I went to a Trump rally, it was terrifying
In this case, I think it makes sense to begin with the end. When I left the rally that had amassed outside Trump Tower on Fifth Avenue in Manhattan, I was consumed by a wide-array of emotions that ranged from sad to confused to absolutely terrified.
It was the day after the infamous Billy Bush tape was revealed. Pundits and politicos were slamming Trump’s casual nod toward sexual assault while Trump himself was locked away high above Midtown meeting with his inner circle to determine a way forward.
Down below, a handful of Trump supporters quietly sprinkled the walkway beyond the doors of Trump Tower’s public entrance, while passersby were treated to tunes by Times Square’s legendary Naked Cowboy. It was raining.
In between his belting of sarcasm about the man who’s name was hashtagged across his rear, the urban rancher posed for pictures, mostly with women, and often commented — “I grab them by their whole body” — as iPhone flashes flickered all around.
The jovial atmosphere, lightened by the joking broncobuster and a gentleman wearing a Trump mask and a costume modeled after male genitalia, faded quickly as more supporters arrived.
With the crowd swelling, previously quiet supporters grew more confident and certainly louder. The sentiment was clear — pro-Trump, anti-everything else — especially Hillary Clinton.
Now, I have been in some pretty hair-raising situations in my time — following the Tea Party, Occupy, Black Lives Matter and other protest movements — where emotions run high, and people say what they feel. But this impromptu rally outside Trump Tower was a brand new experience. I had never heard so many hateful, racist, misconstrued things in my entire career as a documentary photographer.
Like millions, I had watched the circus-like events of Trump rallies play out on TV, but physically being there was a whole different story. Talk of conspiracy theories and cursing of all media with the exception of Fox News ran rampant throughout the now dozens of ‘fanatics’ that had gathered to show support.
Yelling at the top of their lungs, Trump allies proclaimed their dismay with the establishment, with politicians, with the sitting President, and with anyone who wasn’t one of them.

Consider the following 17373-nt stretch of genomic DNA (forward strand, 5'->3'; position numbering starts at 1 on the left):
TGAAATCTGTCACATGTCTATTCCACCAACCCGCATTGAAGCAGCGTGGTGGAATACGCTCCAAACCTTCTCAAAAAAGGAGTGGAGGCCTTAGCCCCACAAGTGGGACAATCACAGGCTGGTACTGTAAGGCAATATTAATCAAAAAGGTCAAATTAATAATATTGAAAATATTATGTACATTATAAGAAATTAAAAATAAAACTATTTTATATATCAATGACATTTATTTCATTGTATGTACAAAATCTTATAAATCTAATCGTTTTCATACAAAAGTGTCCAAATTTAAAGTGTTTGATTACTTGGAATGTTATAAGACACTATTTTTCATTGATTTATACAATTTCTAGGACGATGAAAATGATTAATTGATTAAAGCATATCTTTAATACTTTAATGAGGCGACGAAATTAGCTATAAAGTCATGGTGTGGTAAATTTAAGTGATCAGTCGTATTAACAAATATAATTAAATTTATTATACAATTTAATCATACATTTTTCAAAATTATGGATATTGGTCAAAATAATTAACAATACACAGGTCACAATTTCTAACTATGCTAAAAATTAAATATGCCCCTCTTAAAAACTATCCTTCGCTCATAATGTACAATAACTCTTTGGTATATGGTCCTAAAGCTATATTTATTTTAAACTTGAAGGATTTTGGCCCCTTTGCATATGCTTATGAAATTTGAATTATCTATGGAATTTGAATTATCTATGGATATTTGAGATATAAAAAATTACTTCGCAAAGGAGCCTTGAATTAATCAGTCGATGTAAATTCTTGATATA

The irony of this gathering was mindblowing. While the breakdown of the crowd was largely caucasian and favoring males, other demographics including women, Asians, and Latinos were also represented in limited numbers. Still, the level of racism was — for lack of better word — sickening.
Pictured above is an example of the blatant racism that seemed to be somewhat thematic of the event. Just seconds after these two Muslim tourists entered the rally space, the woman pictured center confronted them and asked, “what are you doing here?” The gentleman replied, “we support Trump.”
Without delay, the women snapped back, “that’s impossible, you people can’t support Trump, why would you do that?”
My skin was crawling as I listened to the exchange. I was immediately consumed by the harsh reality of the ignorance I was surrounded by. And I was saddened by the influence it was having on those passing by.
With weather improving, foot traffic up and down Fifth Avenue increased, as did the public debate over right and wrong, presidential candidates, the history of the world, and looming armageddon.
Yet, some responses helped calm the overwhelming fear that all hope was lost.
In the end though, it was clear — while we Americans have made great progress in advancing equality and the rights of all people, there is still much work to be done. The crowd I stood with, listened to, and photographed for a few hours on a Saturday afternoon in New York City was a gut-check, a wake-up call that people in this country still fear what they don’t know and don’t understand.
The hate and bigotry exemplified by the Trump movement was clear as day. Rallied behind their leader, supporters championed the very phrases and rhetoric that the candidate has used to rally his base time and time again. On TV, it appears laughable. But on the street, when it’s in your face, it’s downright terrifying.